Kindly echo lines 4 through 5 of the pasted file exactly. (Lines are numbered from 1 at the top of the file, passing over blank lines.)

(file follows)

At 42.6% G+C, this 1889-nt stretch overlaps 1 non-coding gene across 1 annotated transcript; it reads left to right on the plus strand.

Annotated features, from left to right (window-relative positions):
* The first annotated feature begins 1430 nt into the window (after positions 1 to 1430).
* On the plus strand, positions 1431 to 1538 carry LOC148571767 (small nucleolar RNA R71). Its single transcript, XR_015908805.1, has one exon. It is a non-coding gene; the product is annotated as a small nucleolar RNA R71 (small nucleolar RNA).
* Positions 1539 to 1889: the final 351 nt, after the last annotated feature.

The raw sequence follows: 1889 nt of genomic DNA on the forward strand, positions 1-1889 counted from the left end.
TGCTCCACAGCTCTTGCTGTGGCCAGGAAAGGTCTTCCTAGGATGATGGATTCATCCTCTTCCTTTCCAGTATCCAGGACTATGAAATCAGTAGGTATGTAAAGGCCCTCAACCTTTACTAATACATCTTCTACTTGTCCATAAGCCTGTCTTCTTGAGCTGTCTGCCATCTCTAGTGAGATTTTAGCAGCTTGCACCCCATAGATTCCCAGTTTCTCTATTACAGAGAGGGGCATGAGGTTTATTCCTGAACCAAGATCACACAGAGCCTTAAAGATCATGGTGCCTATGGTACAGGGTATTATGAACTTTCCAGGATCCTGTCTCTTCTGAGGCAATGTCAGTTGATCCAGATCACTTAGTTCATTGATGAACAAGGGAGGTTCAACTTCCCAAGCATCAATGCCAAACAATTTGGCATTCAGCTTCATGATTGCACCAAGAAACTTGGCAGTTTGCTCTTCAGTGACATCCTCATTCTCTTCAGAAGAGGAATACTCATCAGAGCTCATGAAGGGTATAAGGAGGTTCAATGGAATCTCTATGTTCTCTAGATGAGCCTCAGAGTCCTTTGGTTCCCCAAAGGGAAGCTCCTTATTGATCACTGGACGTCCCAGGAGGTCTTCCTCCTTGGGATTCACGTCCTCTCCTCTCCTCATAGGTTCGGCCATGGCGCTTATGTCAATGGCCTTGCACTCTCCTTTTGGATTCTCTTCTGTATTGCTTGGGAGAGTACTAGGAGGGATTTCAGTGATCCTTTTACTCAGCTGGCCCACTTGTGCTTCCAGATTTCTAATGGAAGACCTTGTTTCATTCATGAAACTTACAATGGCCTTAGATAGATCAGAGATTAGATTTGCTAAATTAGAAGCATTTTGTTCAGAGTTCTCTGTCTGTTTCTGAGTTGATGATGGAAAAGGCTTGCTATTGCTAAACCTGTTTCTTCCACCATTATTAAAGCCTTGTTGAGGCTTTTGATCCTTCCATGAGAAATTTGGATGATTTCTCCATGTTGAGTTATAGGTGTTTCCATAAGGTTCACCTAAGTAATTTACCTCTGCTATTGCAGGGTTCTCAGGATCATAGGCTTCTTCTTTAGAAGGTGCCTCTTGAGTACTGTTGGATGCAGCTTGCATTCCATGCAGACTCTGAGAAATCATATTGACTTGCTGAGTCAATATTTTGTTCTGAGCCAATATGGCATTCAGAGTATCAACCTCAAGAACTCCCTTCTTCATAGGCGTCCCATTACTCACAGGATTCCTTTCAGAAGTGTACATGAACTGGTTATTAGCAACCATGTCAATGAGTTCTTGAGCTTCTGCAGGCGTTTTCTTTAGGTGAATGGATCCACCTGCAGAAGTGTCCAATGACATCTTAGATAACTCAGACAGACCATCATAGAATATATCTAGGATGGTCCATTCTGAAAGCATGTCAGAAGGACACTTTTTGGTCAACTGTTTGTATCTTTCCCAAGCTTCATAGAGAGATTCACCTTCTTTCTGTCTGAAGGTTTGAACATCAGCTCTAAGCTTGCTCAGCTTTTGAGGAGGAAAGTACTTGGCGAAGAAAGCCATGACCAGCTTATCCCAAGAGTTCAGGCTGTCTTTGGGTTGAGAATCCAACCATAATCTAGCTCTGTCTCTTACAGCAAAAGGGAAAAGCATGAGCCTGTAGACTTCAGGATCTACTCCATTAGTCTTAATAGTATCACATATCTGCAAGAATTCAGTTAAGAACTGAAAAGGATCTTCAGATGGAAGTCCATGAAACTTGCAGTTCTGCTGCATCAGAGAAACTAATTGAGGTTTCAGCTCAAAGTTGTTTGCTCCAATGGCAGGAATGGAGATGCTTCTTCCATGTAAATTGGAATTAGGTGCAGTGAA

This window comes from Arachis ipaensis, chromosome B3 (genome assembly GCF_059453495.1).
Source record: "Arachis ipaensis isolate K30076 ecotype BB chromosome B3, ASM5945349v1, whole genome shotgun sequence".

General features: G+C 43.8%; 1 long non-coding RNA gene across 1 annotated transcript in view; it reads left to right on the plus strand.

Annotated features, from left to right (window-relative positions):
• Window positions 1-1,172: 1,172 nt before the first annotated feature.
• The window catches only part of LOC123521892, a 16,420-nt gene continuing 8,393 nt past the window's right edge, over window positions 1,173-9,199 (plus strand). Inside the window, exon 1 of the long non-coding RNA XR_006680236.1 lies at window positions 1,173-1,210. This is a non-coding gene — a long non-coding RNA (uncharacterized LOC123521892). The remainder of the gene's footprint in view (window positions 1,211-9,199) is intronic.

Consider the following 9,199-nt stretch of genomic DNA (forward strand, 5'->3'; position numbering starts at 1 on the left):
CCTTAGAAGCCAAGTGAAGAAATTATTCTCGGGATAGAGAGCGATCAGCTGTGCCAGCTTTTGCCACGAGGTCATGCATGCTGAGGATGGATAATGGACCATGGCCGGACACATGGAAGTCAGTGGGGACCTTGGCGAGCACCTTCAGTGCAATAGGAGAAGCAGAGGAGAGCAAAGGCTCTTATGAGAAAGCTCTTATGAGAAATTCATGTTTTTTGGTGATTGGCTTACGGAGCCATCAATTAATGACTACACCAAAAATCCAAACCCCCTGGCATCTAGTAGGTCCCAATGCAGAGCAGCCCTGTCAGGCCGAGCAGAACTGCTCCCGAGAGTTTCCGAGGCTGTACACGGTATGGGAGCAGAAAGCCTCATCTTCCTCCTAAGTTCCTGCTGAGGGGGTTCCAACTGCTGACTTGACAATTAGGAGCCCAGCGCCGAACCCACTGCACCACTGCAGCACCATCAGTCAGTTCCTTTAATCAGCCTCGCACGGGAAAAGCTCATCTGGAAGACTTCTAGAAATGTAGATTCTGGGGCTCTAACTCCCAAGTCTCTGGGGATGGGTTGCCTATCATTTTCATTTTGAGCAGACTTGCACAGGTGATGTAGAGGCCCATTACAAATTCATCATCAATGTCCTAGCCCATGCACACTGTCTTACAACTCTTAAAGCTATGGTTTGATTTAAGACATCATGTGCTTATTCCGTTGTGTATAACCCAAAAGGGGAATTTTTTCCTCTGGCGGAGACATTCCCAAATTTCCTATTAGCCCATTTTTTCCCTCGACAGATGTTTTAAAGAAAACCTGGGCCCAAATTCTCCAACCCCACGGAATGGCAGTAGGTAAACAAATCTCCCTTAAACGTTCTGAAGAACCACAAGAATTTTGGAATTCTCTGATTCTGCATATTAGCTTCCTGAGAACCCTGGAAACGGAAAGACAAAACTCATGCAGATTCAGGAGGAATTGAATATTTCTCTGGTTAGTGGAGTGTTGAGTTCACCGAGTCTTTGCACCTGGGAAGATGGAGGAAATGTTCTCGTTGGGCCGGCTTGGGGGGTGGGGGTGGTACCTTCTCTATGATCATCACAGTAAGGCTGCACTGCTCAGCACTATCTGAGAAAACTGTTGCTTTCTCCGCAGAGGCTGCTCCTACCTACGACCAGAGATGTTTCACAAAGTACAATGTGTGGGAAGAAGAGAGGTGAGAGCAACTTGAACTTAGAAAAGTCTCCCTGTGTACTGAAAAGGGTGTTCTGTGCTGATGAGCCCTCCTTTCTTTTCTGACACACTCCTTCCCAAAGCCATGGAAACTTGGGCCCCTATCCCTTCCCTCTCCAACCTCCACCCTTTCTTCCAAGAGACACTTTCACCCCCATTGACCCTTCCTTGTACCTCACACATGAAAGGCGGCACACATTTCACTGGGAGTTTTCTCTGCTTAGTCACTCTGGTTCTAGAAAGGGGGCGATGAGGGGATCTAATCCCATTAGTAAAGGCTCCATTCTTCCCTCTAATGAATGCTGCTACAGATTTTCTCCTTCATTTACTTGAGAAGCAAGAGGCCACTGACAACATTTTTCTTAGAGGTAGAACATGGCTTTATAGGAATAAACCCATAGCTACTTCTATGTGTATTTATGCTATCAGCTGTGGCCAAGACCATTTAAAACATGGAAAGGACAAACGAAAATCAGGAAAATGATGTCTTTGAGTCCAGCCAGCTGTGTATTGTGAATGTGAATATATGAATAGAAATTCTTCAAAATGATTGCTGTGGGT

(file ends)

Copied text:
* On the plus strand, positions 1431 to 1538 carry LOC148571767 (small nucleolar RNA R71). Its single transcript, XR_015908805.1, has one exon. It is a non-coding gene; the product is annotated as a small nucleolar RNA R71 (small nucleolar RNA).
* Positions 1539 to 1889: the final 351 nt, after the last annotated feature.